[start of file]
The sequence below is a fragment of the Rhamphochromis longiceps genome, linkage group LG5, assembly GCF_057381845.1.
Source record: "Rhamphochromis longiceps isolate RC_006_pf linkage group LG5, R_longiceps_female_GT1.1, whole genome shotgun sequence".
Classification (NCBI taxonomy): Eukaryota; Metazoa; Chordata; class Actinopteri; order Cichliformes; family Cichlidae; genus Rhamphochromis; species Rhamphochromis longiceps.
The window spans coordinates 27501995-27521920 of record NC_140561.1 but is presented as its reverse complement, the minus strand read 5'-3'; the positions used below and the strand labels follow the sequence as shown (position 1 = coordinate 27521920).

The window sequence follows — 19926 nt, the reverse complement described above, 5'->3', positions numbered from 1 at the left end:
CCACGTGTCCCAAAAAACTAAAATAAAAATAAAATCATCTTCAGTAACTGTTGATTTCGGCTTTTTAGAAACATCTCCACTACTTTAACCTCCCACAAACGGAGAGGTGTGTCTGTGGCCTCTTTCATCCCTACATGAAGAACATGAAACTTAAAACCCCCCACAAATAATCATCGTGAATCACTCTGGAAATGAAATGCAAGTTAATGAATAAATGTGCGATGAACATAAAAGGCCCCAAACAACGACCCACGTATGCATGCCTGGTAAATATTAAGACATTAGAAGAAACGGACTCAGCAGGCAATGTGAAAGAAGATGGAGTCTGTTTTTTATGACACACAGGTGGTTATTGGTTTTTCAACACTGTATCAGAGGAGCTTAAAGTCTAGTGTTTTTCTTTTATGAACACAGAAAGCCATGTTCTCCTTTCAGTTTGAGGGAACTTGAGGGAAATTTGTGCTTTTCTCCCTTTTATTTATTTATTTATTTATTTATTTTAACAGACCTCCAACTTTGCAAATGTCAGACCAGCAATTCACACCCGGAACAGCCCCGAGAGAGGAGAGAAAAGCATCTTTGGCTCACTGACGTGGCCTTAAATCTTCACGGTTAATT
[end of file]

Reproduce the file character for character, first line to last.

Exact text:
The sequence below is a fragment of the Rhamphochromis longiceps genome, linkage group LG5, assembly GCF_057381845.1.
Source record: "Rhamphochromis longiceps isolate RC_006_pf linkage group LG5, R_longiceps_female_GT1.1, whole genome shotgun sequence".
Classification (NCBI taxonomy): Eukaryota; Metazoa; Chordata; class Actinopteri; order Cichliformes; family Cichlidae; genus Rhamphochromis; species Rhamphochromis longiceps.
The window spans coordinates 27501995-27521920 of record NC_140561.1 but is presented as its reverse complement, the minus strand read 5'-3'; the positions used below and the strand labels follow the sequence as shown (position 1 = coordinate 27521920).

The window sequence follows — 19926 nt, the reverse complement described above, 5'->3', positions numbered from 1 at the left end:
CCACGTGTCCCAAAAAACTAAAATAAAAATAAAATCATCTTCAGTAACTGTTGATTTCGGCTTTTTAGAAACATCTCCACTACTTTAACCTCCCACAAACGGAGAGGTGTGTCTGTGGCCTCTTTCATCCCTACATGAAGAACATGAAACTTAAAACCCCCCACAAATAATCATCGTGAATCACTCTGGAAATGAAATGCAAGTTAATGAATAAATGTGCGATGAACATAAAAGGCCCCAAACAACGACCCACGTATGCATGCCTGGTAAATATTAAGACATTAGAAGAAACGGACTCAGCAGGCAATGTGAAAGAAGATGGAGTCTGTTTTTTATGACACACAGGTGGTTATTGGTTTTTCAACACTGTATCAGAGGAGCTTAAAGTCTAGTGTTTTTCTTTTATGAACACAGAAAGCCATGTTCTCCTTTCAGTTTGAGGGAACTTGAGGGAAATTTGTGCTTTTCTCCCTTTTATTTATTTATTTATTTATTTATTTTAACAGACCTCCAACTTTGCAAATGTCAGACCAGCAATTCACACCCGGAACAGCCCCGAGAGAGGAGAGAAAAGCATCTTTGGCTCACTGACGTGGCCTTAAATCTTCACGGTTAATT